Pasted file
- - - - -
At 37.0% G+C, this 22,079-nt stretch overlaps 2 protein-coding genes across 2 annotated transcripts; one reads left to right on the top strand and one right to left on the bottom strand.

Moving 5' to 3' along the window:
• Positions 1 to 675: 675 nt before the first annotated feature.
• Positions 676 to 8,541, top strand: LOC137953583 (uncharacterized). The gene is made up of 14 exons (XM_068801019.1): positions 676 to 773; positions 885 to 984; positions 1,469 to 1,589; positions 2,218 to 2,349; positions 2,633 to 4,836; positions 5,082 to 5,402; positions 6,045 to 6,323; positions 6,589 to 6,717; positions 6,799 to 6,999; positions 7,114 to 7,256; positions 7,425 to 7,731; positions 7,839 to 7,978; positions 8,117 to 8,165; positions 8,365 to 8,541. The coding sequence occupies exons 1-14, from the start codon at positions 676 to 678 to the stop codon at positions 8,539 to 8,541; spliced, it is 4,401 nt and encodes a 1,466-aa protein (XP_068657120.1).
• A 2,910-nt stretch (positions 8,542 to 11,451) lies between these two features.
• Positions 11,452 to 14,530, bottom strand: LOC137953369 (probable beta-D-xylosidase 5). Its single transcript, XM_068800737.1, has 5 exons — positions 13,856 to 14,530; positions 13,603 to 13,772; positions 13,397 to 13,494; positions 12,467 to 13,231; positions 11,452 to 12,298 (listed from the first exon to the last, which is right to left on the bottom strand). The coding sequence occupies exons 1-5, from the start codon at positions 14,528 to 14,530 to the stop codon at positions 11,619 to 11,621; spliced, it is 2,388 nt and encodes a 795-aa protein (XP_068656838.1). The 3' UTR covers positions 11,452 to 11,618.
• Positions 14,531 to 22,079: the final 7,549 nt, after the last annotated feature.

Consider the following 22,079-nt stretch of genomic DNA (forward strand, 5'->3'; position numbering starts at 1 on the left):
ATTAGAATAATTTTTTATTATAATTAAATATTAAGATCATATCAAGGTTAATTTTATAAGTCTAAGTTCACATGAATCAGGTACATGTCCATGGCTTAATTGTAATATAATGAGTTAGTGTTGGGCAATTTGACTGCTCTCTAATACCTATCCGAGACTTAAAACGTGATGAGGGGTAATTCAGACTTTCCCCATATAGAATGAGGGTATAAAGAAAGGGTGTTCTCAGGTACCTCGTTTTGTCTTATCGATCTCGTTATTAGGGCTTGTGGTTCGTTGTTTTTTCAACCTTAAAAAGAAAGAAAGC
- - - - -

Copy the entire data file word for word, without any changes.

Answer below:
At 37.0% G+C, this 22,079-nt stretch overlaps 2 protein-coding genes across 2 annotated transcripts; one reads left to right on the top strand and one right to left on the bottom strand.

Moving 5' to 3' along the window:
• Positions 1 to 675: 675 nt before the first annotated feature.
• Positions 676 to 8,541, top strand: LOC137953583 (uncharacterized). The gene is made up of 14 exons (XM_068801019.1): positions 676 to 773; positions 885 to 984; positions 1,469 to 1,589; positions 2,218 to 2,349; positions 2,633 to 4,836; positions 5,082 to 5,402; positions 6,045 to 6,323; positions 6,589 to 6,717; positions 6,799 to 6,999; positions 7,114 to 7,256; positions 7,425 to 7,731; positions 7,839 to 7,978; positions 8,117 to 8,165; positions 8,365 to 8,541. The coding sequence occupies exons 1-14, from the start codon at positions 676 to 678 to the stop codon at positions 8,539 to 8,541; spliced, it is 4,401 nt and encodes a 1,466-aa protein (XP_068657120.1).
• A 2,910-nt stretch (positions 8,542 to 11,451) lies between these two features.
• Positions 11,452 to 14,530, bottom strand: LOC137953369 (probable beta-D-xylosidase 5). Its single transcript, XM_068800737.1, has 5 exons — positions 13,856 to 14,530; positions 13,603 to 13,772; positions 13,397 to 13,494; positions 12,467 to 13,231; positions 11,452 to 12,298 (listed from the first exon to the last, which is right to left on the bottom strand). The coding sequence occupies exons 1-5, from the start codon at positions 14,528 to 14,530 to the stop codon at positions 11,619 to 11,621; spliced, it is 2,388 nt and encodes a 795-aa protein (XP_068656838.1). The 3' UTR covers positions 11,452 to 11,618.
• Positions 14,531 to 22,079: the final 7,549 nt, after the last annotated feature.

Consider the following 22,079-nt stretch of genomic DNA (forward strand, 5'->3'; position numbering starts at 1 on the left):
ATTAGAATAATTTTTTATTATAATTAAATATTAAGATCATATCAAGGTTAATTTTATAAGTCTAAGTTCACATGAATCAGGTACATGTCCATGGCTTAATTGTAATATAATGAGTTAGTGTTGGGCAATTTGACTGCTCTCTAATACCTATCCGAGACTTAAAACGTGATGAGGGGTAATTCAGACTTTCCCCATATAGAATGAGGGTATAAAGAAAGGGTGTTCTCAGGTACCTCGTTTTGTCTTATCGATCTCGTTATTAGGGCTTGTGGTTCGTTGTTTTTTCAACCTTAAAAAGAAAGAAAGC